Come October 11, India’s civil society will have one more reason to cheer: Civil Society, a New Delhi-based magazine, will honour five individuals for their efforts to make India a inclusive nation. The award — Civil Society Hall of Fame — is different because no one can apply for it or be nominated. “You have to be identified because of the work you do,” says Umesh Anand, publisher, Civil Society. “We want to promote non-official ways of recognising achievers.
There is no emotionalism in this — it is not a tear-jerker,” Anand adds. The award does not focus on NGOs or activists only; the winners could be doctors, lawyers, entrepreneurs, teachers, innovative farmers. The winners are people whose causes are part of their lives and whose dreams are rooted in the realities.
Dr Evita Fernandez
She heads the Fernandez Hospital in Hyderabad. It was started by her parents in 1948 as a two-bed facility and today it has 225 beds. The hospital provides quality service to women from all strata of society and contrib-utes to public health. HIV+ mothers are treated free and those who can pay subsidise those who can’t. "The award has overwhelmed me. I am grateful to the powers that be for endorsing what we stand for,"
she told Sunday HT.
Dr Chiranjeeb Kakoty
His North East Society for the Promo-tion of Youth and Masses started working on HIV/AIDS issues in 1991, even before the Assam AIDS Control Society was set up. He has been behind projects on child and reproductive health though he himself is a post-graduate in geriatric medicine and hospital management. He has worked with drug users and truckers and has a keen interest in new ways of intervening with vulnerable groups.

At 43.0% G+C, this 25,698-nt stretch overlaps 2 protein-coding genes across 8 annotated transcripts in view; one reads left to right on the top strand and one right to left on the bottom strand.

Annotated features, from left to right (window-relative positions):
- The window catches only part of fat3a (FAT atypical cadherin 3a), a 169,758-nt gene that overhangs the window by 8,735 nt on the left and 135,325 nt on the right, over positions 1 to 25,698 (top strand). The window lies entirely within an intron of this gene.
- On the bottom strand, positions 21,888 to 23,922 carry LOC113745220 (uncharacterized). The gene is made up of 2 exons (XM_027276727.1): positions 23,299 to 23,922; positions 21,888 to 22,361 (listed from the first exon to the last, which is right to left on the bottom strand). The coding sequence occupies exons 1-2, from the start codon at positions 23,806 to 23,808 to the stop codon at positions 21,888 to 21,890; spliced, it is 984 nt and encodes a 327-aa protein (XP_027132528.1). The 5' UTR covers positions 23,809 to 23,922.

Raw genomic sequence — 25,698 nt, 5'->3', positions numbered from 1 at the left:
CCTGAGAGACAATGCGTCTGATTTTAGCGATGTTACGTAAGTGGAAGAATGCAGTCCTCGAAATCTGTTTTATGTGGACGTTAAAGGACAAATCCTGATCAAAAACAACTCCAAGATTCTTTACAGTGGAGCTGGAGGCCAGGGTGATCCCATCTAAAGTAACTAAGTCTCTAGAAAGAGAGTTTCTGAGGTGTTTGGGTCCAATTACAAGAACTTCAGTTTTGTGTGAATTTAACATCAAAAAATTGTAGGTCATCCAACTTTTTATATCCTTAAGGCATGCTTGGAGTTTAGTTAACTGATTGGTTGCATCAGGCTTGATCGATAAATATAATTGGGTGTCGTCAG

She has been fighting for women’s rights for over 30 years. A Dalit from the Regar caste, she is the sarpanch and presides over a village dominated by 400 upper caste Jat families in Harmada in Rajasthan's Kishangarh. In 1981, Bai organised 300 women and filed a PIL in the Supreme Court over the low wages being paid to them for drought relief work. In a historic judgment, the court ruled that no worker could be paid less than the minimum wage.
Boya P Rajanna
The barefoot veterinarian is only one the people of Golla village in Andhra Pradesh’s Anantapur district turn to when their animals are sick even though the village has a government veterinary facility. Rajanna treats a range of animal illnesses with herbs. Since transport is not always available, he spends 200 days a year on the road, mostly walking, to ensure livestock stay fit. The most touching aspect of his work is that he never charges for his services.
He is the hero of the people of Ratnauli village in Bihar’s Muzaffarpur district. Thanks to his campaign against corruption in the MNREGA, the villagers of Ratnauli now get 100 days of work and are also paid regularly. He challenged entre-nched interests and rallied people to demand accountability from village-level officials. “I have now taken up the cause of two more blocks in the district and many people have joined me,” he told Sunday HT.